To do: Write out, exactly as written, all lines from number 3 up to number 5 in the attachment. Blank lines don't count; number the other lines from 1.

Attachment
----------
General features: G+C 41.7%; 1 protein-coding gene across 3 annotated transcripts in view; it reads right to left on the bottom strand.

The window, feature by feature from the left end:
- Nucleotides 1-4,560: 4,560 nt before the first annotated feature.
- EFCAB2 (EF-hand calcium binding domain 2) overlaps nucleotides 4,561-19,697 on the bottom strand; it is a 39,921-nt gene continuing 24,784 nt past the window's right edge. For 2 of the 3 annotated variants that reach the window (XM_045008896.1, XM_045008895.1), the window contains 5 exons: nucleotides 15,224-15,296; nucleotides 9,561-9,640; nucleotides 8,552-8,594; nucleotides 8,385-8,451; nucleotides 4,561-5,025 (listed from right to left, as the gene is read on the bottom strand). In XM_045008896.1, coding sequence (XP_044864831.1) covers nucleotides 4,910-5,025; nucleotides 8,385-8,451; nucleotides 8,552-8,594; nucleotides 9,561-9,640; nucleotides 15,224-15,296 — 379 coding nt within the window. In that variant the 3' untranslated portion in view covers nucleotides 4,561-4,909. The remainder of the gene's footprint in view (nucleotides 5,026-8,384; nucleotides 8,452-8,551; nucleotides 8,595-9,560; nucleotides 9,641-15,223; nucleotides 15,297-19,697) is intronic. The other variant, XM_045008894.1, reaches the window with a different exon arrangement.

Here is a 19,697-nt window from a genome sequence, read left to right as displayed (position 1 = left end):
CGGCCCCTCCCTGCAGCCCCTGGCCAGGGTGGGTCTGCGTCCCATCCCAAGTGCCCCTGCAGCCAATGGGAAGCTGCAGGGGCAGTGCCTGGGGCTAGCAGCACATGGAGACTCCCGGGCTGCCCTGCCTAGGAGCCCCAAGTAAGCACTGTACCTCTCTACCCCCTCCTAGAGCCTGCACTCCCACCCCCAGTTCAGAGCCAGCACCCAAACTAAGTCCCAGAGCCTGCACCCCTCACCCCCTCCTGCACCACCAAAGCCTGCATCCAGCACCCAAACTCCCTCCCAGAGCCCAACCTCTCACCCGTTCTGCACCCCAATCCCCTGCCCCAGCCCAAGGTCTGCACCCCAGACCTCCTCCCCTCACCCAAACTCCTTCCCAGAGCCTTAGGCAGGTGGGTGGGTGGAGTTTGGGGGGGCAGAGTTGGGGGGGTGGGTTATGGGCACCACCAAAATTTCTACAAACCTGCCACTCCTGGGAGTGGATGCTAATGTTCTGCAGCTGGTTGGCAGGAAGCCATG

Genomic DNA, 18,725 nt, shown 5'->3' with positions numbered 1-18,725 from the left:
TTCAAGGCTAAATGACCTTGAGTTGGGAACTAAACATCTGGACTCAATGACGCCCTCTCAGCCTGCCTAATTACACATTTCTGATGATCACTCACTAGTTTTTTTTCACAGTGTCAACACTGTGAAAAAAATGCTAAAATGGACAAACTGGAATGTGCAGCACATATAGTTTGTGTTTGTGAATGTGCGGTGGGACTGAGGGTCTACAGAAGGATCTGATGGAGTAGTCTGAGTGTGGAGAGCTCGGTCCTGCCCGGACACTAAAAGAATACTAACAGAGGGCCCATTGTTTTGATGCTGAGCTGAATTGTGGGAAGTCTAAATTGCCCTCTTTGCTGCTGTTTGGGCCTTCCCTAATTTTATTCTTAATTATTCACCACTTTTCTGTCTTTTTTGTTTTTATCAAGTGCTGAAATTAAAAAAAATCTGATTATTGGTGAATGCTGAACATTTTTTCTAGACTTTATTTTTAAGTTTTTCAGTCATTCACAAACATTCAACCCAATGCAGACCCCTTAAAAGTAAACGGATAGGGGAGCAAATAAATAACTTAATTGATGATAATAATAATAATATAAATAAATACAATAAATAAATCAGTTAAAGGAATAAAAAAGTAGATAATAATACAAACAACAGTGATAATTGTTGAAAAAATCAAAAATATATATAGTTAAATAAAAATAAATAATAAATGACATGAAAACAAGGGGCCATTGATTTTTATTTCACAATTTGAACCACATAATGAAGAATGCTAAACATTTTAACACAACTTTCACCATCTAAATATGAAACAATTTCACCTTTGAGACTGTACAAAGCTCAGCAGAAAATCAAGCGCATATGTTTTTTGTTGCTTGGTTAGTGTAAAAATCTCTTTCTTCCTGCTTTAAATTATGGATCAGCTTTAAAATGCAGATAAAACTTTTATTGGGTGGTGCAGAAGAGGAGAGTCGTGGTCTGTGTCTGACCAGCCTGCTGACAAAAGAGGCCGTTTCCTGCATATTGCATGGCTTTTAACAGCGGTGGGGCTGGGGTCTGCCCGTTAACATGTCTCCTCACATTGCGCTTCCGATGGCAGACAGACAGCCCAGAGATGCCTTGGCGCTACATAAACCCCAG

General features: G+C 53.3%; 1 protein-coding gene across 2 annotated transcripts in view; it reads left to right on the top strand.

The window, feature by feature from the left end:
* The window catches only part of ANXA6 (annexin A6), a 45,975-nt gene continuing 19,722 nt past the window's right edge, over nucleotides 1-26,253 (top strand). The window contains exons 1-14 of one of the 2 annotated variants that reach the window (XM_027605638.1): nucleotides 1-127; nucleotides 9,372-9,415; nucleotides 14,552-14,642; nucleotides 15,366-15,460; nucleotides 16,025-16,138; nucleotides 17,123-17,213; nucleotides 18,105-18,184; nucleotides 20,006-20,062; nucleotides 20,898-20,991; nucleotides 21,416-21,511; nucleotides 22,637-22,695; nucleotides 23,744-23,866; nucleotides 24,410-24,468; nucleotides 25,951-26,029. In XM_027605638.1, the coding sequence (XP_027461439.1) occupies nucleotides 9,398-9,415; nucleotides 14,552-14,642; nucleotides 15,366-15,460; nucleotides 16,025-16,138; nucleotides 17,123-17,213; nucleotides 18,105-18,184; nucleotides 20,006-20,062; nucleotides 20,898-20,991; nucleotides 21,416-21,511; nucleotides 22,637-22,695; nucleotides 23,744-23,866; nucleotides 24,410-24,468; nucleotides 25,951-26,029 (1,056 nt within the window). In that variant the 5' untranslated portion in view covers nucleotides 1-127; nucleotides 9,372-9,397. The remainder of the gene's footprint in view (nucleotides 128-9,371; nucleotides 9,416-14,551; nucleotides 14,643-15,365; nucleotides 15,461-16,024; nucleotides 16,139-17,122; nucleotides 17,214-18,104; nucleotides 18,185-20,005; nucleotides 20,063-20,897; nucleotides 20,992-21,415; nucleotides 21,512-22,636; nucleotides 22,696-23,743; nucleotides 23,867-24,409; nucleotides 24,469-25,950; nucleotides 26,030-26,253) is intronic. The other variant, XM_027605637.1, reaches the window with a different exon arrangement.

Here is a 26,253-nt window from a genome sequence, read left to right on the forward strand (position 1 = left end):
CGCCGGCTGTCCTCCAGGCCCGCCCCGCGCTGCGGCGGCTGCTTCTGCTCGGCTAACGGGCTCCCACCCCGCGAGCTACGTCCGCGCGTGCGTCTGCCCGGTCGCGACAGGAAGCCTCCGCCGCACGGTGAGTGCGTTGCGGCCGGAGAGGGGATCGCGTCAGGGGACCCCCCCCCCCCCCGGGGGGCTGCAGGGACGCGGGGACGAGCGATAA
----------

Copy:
- Nucleotides 1-4,560: 4,560 nt before the first annotated feature.
- EFCAB2 (EF-hand calcium binding domain 2) overlaps nucleotides 4,561-19,697 on the bottom strand; it is a 39,921-nt gene continuing 24,784 nt past the window's right edge. For 2 of the 3 annotated variants that reach the window (XM_045008896.1, XM_045008895.1), the window contains 5 exons: nucleotides 15,224-15,296; nucleotides 9,561-9,640; nucleotides 8,552-8,594; nucleotides 8,385-8,451; nucleotides 4,561-5,025 (listed from right to left, as the gene is read on the bottom strand). In XM_045008896.1, coding sequence (XP_044864831.1) covers nucleotides 4,910-5,025; nucleotides 8,385-8,451; nucleotides 8,552-8,594; nucleotides 9,561-9,640; nucleotides 15,224-15,296 — 379 coding nt within the window. In that variant the 3' untranslated portion in view covers nucleotides 4,561-4,909. The remainder of the gene's footprint in view (nucleotides 5,026-8,384; nucleotides 8,452-8,551; nucleotides 8,595-9,560; nucleotides 9,641-15,223; nucleotides 15,297-19,697) is intronic. The other variant, XM_045008894.1, reaches the window with a different exon arrangement.

Here is a 19,697-nt window from a genome sequence, read left to right as displayed (position 1 = left end):